The Perseverance rover, or Perseverance, is currently en route to Mars. According to the schedule outlined by the National Aeronautics and Space Administration (NASA), on February 18, 2021, he will land on the surface of the Red Planet, after which he will look for signs of life.
For these purposes, the rover, among other things, will use the PIXL X-ray fluorimetric spectrometer – a small device about the size of a breakfast container mounted at the end of a two-meter robotic arm.
Almost every mission that has landed on Mars, from the Viking lander to the Curiosity rover, has been equipped with some kind of X-ray fluorescence spectrometer. One of the main differences between the PIXL and its predecessors is its ability to scan rocks with a powerful, precisely focused X-ray beam to detect where and how much chemicals are distributed.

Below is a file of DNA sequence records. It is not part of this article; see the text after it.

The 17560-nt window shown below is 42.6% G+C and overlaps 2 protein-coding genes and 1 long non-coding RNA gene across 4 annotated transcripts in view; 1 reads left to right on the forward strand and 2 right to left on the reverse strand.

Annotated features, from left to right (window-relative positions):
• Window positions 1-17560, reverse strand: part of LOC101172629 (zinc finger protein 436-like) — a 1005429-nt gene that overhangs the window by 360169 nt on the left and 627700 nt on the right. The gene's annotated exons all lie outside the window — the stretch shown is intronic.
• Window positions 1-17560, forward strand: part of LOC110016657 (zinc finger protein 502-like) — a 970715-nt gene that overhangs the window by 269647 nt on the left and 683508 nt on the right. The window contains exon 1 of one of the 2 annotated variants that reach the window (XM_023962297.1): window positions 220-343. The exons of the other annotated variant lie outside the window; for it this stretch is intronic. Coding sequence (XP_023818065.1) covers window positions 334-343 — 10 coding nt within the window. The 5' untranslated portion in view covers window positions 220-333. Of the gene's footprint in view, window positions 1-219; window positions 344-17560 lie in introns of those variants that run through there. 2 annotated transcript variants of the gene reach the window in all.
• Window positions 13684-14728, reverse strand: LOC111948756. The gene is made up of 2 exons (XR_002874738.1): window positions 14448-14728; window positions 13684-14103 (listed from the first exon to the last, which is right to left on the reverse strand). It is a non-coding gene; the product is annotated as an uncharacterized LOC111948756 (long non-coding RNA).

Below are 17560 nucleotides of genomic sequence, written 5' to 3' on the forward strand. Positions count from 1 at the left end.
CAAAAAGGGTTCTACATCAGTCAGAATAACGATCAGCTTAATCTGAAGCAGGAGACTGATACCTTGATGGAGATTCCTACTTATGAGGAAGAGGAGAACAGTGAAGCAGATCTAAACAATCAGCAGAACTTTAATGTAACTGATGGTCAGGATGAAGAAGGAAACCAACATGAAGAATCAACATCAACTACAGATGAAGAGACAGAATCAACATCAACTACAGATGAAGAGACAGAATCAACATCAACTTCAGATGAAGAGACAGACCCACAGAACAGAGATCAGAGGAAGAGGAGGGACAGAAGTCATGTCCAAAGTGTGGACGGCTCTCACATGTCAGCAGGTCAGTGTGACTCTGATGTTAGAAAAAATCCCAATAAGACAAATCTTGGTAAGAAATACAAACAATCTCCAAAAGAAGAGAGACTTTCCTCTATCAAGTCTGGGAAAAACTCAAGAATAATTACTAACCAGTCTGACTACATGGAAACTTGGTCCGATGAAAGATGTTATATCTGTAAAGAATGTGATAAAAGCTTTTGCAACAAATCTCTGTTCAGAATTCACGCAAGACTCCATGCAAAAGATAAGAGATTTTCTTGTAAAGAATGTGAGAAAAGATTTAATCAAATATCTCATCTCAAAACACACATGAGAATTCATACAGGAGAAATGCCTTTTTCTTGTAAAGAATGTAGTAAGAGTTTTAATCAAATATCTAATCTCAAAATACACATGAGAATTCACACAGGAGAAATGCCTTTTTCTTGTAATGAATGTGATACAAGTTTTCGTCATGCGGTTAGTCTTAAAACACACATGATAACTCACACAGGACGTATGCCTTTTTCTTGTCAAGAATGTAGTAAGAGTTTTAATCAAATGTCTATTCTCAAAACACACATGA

“The PIXL X-ray is so narrow that it can detect particles the size of a grain of salt. This allows us to very accurately associate the chemicals we detect with specific textures in the rock.“Said Abigail Allwood, PIXL Principal Investigator at the Jet Propulsion Laboratory (JPL).
Rock textures will be an important factor in deciding which rock samples from the Perseverance sample on Mars should be returned to Earth.
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